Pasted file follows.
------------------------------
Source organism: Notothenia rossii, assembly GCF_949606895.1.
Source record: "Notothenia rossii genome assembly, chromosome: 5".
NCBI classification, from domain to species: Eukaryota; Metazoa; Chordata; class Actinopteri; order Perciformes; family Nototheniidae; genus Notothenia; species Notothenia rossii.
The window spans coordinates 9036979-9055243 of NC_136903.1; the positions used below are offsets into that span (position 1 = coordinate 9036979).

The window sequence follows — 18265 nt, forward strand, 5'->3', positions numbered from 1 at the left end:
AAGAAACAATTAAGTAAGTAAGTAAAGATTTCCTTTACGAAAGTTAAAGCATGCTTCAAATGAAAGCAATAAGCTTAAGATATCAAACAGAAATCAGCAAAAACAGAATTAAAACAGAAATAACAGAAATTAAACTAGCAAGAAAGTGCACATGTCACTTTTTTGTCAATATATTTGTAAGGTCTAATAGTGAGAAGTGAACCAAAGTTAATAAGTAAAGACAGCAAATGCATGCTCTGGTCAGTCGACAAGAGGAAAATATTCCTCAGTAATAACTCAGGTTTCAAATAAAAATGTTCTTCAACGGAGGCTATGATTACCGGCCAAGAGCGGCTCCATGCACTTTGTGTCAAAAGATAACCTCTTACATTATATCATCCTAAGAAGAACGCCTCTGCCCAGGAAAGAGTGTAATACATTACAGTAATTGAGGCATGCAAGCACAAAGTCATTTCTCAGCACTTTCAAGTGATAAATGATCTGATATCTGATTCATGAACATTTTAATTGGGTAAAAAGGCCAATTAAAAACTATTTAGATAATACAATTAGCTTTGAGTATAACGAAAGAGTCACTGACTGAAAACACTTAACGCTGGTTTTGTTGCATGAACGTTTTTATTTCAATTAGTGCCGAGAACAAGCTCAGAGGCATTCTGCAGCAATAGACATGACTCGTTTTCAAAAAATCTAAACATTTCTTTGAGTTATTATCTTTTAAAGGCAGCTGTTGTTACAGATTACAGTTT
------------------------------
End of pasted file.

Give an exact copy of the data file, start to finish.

Source organism: Notothenia rossii, assembly GCF_949606895.1.
Source record: "Notothenia rossii genome assembly, chromosome: 5".
NCBI classification, from domain to species: Eukaryota; Metazoa; Chordata; class Actinopteri; order Perciformes; family Nototheniidae; genus Notothenia; species Notothenia rossii.
The window spans coordinates 9036979-9055243 of NC_136903.1; the positions used below are offsets into that span (position 1 = coordinate 9036979).

The window sequence follows — 18265 nt, forward strand, 5'->3', positions numbered from 1 at the left end:
AAGAAACAATTAAGTAAGTAAGTAAAGATTTCCTTTACGAAAGTTAAAGCATGCTTCAAATGAAAGCAATAAGCTTAAGATATCAAACAGAAATCAGCAAAAACAGAATTAAAACAGAAATAACAGAAATTAAACTAGCAAGAAAGTGCACATGTCACTTTTTTGTCAATATATTTGTAAGGTCTAATAGTGAGAAGTGAACCAAAGTTAATAAGTAAAGACAGCAAATGCATGCTCTGGTCAGTCGACAAGAGGAAAATATTCCTCAGTAATAACTCAGGTTTCAAATAAAAATGTTCTTCAACGGAGGCTATGATTACCGGCCAAGAGCGGCTCCATGCACTTTGTGTCAAAAGATAACCTCTTACATTATATCATCCTAAGAAGAACGCCTCTGCCCAGGAAAGAGTGTAATACATTACAGTAATTGAGGCATGCAAGCACAAAGTCATTTCTCAGCACTTTCAAGTGATAAATGATCTGATATCTGATTCATGAACATTTTAATTGGGTAAAAAGGCCAATTAAAAACTATTTAGATAATACAATTAGCTTTGAGTATAACGAAAGAGTCACTGACTGAAAACACTTAACGCTGGTTTTGTTGCATGAACGTTTTTATTTCAATTAGTGCCGAGAACAAGCTCAGAGGCATTCTGCAGCAATAGACATGACTCGTTTTCAAAAAATCTAAACATTTCTTTGAGTTATTATCTTTTAAAGGCAGCTGTTGTTACAGATTACAGTTT